Cricket: Liam Plunkett’s return set to boost Yorkshire ahead of Derbyshire T20 clash at Chesterfield’s Queens Park

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The expected return of Liam Plunkett from a thigh injury should help to re-energise Yorkshire’s fast bowling in their NatWest T20 Blast match against Derbyshire Falcons at Chesterfield tomorrow.

And although Falcons are deeply embedded at the foot of the North Group table with virtually no chance of making the cut for the quarter-final stages of the competition, a win for the Vikings would significantly boost their attempts to reach the last eight.

They remain just one place above Falcons despite last night’s victory over Durham but they have games in hand over most of the teams above them and skipper, Andrew Gale, is confident that if they can overcome Derbyshire and then beat Worcestershire at Headingley two days later they will be well and truly back in the mix.

So far, however, it has been another disappointing T20 campaign for Yorkshire and Gale admits that his side have still got a lot to learn in this form of the game.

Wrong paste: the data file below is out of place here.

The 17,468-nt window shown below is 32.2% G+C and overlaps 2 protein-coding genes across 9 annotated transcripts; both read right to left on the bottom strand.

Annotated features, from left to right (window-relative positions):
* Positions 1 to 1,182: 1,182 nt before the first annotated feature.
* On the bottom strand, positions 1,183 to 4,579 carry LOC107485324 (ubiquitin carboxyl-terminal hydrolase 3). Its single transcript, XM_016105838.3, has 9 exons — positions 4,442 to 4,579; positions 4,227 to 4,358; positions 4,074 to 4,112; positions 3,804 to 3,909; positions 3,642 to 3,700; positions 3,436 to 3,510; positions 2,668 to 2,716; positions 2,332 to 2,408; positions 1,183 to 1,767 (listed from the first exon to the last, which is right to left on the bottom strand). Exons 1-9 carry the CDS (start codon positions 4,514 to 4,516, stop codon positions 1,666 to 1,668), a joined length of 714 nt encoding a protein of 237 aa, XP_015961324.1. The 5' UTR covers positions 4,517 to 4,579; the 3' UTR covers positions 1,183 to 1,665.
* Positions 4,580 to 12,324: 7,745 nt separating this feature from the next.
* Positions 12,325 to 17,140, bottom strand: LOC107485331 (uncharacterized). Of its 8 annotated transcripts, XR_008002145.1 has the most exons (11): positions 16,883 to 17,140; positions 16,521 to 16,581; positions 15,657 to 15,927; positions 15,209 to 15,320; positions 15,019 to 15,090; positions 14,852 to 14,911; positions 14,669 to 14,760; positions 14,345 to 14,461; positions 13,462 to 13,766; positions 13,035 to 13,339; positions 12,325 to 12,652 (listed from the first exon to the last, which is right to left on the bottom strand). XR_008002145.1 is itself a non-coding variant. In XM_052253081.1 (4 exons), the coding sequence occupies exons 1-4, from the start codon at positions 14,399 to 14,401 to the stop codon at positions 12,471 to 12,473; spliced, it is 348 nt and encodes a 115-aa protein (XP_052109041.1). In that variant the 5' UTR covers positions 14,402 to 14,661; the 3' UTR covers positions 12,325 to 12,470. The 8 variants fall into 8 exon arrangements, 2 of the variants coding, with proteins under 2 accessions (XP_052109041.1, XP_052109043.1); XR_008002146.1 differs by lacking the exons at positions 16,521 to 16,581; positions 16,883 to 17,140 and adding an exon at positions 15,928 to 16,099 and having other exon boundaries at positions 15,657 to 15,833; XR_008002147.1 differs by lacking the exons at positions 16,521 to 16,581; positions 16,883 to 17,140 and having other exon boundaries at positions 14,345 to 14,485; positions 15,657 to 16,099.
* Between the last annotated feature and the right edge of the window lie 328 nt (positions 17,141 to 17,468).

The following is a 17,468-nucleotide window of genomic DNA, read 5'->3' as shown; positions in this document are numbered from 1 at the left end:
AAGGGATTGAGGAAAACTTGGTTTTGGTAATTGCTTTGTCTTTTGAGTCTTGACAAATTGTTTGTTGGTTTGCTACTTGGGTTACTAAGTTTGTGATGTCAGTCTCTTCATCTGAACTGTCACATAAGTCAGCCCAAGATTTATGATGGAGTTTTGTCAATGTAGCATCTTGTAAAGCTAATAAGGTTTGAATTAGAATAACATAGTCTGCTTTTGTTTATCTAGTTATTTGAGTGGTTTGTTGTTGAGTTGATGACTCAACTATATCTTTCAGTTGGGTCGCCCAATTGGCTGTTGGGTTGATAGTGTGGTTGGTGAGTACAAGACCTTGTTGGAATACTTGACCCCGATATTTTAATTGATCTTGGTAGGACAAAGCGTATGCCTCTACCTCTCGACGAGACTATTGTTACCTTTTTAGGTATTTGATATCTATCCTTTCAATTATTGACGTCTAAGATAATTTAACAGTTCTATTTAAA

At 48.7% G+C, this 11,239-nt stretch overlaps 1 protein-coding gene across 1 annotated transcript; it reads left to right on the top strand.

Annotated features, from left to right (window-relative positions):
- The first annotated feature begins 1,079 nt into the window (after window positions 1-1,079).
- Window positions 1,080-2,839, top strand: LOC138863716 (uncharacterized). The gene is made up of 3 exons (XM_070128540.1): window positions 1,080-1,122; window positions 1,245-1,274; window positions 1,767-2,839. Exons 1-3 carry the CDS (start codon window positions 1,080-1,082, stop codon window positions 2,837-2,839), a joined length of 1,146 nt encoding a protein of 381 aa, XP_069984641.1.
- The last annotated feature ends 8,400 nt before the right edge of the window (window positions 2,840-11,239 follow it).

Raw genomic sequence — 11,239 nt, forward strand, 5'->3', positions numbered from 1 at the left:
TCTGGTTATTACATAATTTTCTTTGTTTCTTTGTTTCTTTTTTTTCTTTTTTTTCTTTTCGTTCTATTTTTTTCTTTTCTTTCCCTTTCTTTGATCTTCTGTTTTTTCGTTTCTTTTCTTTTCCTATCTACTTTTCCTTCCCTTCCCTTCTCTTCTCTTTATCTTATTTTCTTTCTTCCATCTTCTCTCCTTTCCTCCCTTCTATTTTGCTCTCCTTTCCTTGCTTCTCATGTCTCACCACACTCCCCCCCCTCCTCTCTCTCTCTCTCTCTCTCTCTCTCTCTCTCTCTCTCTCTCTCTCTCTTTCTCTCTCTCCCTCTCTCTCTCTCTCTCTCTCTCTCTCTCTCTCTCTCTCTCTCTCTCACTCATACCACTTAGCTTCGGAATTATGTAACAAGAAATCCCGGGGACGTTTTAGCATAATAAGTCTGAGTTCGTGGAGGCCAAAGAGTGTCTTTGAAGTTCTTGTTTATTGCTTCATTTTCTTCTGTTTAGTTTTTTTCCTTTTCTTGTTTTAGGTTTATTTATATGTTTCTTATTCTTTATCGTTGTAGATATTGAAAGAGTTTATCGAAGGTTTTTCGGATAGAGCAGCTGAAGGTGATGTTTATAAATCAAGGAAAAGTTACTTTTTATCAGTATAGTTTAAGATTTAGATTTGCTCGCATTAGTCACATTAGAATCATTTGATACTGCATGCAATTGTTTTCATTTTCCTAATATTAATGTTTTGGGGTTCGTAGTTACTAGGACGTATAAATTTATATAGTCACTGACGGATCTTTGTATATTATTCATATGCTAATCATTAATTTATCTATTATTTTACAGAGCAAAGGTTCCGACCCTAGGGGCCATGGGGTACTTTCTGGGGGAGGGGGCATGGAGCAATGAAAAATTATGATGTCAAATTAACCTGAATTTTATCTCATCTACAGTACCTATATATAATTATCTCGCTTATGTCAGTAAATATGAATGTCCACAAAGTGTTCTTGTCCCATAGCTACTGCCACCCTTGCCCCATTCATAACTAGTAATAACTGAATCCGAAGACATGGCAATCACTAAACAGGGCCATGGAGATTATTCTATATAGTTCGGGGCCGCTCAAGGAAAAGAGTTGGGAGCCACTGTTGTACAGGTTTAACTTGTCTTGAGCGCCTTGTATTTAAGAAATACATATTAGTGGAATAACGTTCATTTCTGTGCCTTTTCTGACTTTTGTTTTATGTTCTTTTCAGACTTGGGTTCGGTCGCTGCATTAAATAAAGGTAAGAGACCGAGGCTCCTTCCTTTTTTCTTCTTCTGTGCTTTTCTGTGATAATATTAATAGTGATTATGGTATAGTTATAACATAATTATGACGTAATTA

“But with three matches over the next six days I still think we can do it if results go right for us,” he said.

“Jonny Bairstow is in the batting form of his life at the moment and I was very pleased with the way our young bowlers performed against Durham.”

Yorkshire’s main concern at the moment is not to ask too much of their experienced pacemen who have contributed so greatly to their rise to the top of the LV= County Championship table and made the club firm favourites to retain the title.

Ryan Sidebottom is shielded from T20 these days and Jack Brooks and Steve Patterson were rested on Friday while Tim Bresnan was used solely as a batsman.

The return of Plunkett, therefore, would be particularly welcomed and with him striving to get back to his best form he should sharpen things up.

While Bairstow can do no wrong, he needs better support from those around him and neither of the Australian big-hitters, Aaron Finch and Glenn Maxwell, have really exploded this season. The small Chesterfield ground could be to their liking and, if so, the ducks in the Queen’s Park lake could find themselves under bombardment.